COLLEVILLE-SUR-MER, France — Gone are the screaming shells, seasick soldiers and bloodied waters of 1944. On Friday, a sun-splattered Normandy celebrated peace, with silent salutes, tears and international friendship marking 70 years since the D-Day invasion helped change the course of World War II and modern history.
Not many of the 150,000 Allied soldiers who slogged onto storm-torn beaches or parachuted into Normandy remain alive to pass on the legacy of that "longest day." Some survivors stood, somber-faced and proud, alongside President Barack Obama and French President Francois Hollande as they paid tribute to history's biggest amphibious invasion.
The veterans' hands, which once wrested France from Nazi occupation, saluted wizened faces. Some rose to their feet with difficulty. Thousands of onlookers applauded.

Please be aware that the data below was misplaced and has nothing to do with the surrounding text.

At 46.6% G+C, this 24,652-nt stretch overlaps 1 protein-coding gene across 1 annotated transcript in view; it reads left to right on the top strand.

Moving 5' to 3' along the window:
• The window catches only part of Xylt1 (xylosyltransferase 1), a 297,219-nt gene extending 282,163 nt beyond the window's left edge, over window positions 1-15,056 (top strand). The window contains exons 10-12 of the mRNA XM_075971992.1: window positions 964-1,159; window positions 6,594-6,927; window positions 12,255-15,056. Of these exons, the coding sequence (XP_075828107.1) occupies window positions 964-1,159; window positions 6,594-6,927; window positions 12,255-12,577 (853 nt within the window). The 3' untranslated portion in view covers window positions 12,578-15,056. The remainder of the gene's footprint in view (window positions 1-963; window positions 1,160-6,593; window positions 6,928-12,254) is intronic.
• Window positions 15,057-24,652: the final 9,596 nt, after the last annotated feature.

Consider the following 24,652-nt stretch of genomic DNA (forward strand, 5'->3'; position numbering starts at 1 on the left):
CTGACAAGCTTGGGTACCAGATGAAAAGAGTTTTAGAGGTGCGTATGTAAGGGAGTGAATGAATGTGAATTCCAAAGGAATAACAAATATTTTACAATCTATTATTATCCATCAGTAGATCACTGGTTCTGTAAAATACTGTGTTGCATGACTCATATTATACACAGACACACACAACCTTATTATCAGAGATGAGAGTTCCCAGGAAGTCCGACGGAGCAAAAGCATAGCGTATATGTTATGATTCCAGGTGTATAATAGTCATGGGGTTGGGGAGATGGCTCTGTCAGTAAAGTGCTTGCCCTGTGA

"France will never forget what it owes these soldiers, what it owes the United States," Hollande said at the Normandy American Cemetery on a bluff overlooking Omaha Beach.
"Vive l'Amerique! Vive la France! And long live the memory of those who fell here for our liberty."
Taking the stand at a site he called "democracy's beachhead," Obama said: "America's claim — our commitment to liberty, to equality, to freedom, to the inherent dignity of every human being — that claim is written in blood on these beaches, and it will endure for eternity."
In all, 19 world leaders, more than 1,000 veterans and many others gathered to honor the troops and civilians who fell in mighty battles that helped bring Europe peace and unity.
At 6:30 a.m., the moment on June 6, 1944, when Allied troops first waded ashore, a U.S. military band played taps. D-Day veterans from the 29th Infantry Division and serving soldiers stood at attention.
"Twenty-nine, let's go!" they shouted, then downed shots of Calvados, Normandy's apple brandy.